GDP disappointed, but the Bank of Canada is unlikely to change the trajectory of rates

GDP disappointed, but the Bank of Canada is unlikely to change the trajectory of rates

Canada’s economic growth slowed in the first quarter of 2022, but accelerating demand has shown why the Bank of Canada is unlikely to deviate from its rate of rapid interest rate increases.

After adjusting for inflation, gross domestic product grew at an annualized rate of 3.1 percent, decelerating from 6.6 percent in the fourth quarter of 2021, Statistics Canada said on Tuesday. While this growth was in line with central bank expectations, it lagged behind the average estimate of Bay Street analysts, who demanded growth of 5.2 percent.

Weakness in Tuesday’s report was international trade, with both exports and imports declining. However, economists have been largely optimistic about further details – especially that consumers and businesses continue to spend amid dizzyingly high inflation. Final domestic demand grew by 4.8 percent year on year, with household spending, business investment and residential property purchases rising sharply.

The Canadian economy also performed better than other major economies during the first quarter, which was shaken by the COVID-19 Omicron variant. For example, the United States and Japan saw a decline in GDP at the beginning of the year, while growth in the euro area was subdued.

“The relative resilience of the Canadian economy this quarter may be a broader topic for 2022, helped by its heavy commodity component and greater ability to recover in the services sector after two years of severe constraints,” Bank of Montreal chief economist Doug Porter. wrote in a note to clients.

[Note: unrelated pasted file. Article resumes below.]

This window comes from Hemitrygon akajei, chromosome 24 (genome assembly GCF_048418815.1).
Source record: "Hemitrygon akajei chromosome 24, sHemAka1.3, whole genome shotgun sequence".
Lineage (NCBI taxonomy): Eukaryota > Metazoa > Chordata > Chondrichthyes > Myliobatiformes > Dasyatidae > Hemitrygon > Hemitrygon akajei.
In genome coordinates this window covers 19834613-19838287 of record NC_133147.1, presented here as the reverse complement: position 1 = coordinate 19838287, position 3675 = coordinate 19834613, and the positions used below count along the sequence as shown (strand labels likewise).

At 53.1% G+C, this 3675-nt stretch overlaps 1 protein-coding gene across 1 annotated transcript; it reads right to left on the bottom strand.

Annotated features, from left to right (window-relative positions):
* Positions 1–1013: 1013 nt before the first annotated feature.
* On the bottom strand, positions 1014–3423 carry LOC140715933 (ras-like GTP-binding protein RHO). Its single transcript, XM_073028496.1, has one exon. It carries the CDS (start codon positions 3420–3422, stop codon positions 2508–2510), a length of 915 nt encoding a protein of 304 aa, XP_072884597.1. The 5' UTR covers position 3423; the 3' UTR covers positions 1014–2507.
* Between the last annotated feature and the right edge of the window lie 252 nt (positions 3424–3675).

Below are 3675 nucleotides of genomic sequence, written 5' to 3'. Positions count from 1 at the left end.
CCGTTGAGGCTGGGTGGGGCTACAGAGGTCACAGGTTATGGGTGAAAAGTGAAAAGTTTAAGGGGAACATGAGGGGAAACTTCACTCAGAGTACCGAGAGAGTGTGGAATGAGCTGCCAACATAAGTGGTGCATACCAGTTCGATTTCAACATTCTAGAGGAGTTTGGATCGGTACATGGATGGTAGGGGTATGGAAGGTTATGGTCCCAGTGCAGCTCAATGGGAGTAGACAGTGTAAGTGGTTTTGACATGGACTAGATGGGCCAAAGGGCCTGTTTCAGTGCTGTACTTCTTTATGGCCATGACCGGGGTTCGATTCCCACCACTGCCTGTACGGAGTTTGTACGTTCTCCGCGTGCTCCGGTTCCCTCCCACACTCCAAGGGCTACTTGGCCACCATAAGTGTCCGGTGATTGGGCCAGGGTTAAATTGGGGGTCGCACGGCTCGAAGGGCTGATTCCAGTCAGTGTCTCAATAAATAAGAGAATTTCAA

Financial analysts said the GDP report was unlikely to redirect Bank of Canada from its fastest policy tightening pace in decades. The central bank is generally expected to raise its key interest rate by half a percentage point on Wednesday, raising it to 1.5 percent as part of its efforts to slow inflation, which recently reached a 31-year high of 6.8 percent.

The bank’s policy is “now focused almost exclusively on controlling inflation – so a slight lack of growth will not deflect the forthcoming rate hike a bit,” Mr Porter added.

In various ways, the Canadian consumer appears to be in good shape. Compensation of employees increased by 3.8 percent in nominal terms in the first quarter after a two percent increase in the fourth quarter. This was the largest increase in compensation since 1981, with the exception of the third quarter of 2020, when the country reflected off the first wave of COVID-19.

Canadians also hung on more of their money. The household savings rate rose to 8.1 percent of disposable income from 6.9 percent – well above the quarterly average of 3.4 percent during 2010.

Households have accumulated a large amount of savings during the pandemic, especially those in higher income groups, and this helps them to continue spending even at high inflation. Household spending rose by 3.4 percent on an annualized basis, driven by strong purchases of consumer durables.

The downside is that because people are able to spend, it contributes to the rapid rise in consumer prices. Following Wednesday’s rate decision, several analysts expect the Bank of Canada to grow another half a percentage point in July – a rapid growth rate that some households may find difficult to adapt to.

This cycle of tightening monetary policy has already led to weaker sales and falling prices in many lush Canadian housing markets.

However, this shift has not yet been reflected in Tuesday’s GDP report. Investment in residential real estate increased by 18 percent year on year, driven by renovation expenses and costs associated with home purchases.

“The next big positive contribution from residential investment is unlikely to happen again,” Andrew Grantham, chief economist at CIBC Capital Markets, said in a note to the client.

While trade declined during the early months of 2022, Canada’s terms of trade – the price-export ratio – jumped to record levels due to recent increases in commodity prices such as oil and lumber.

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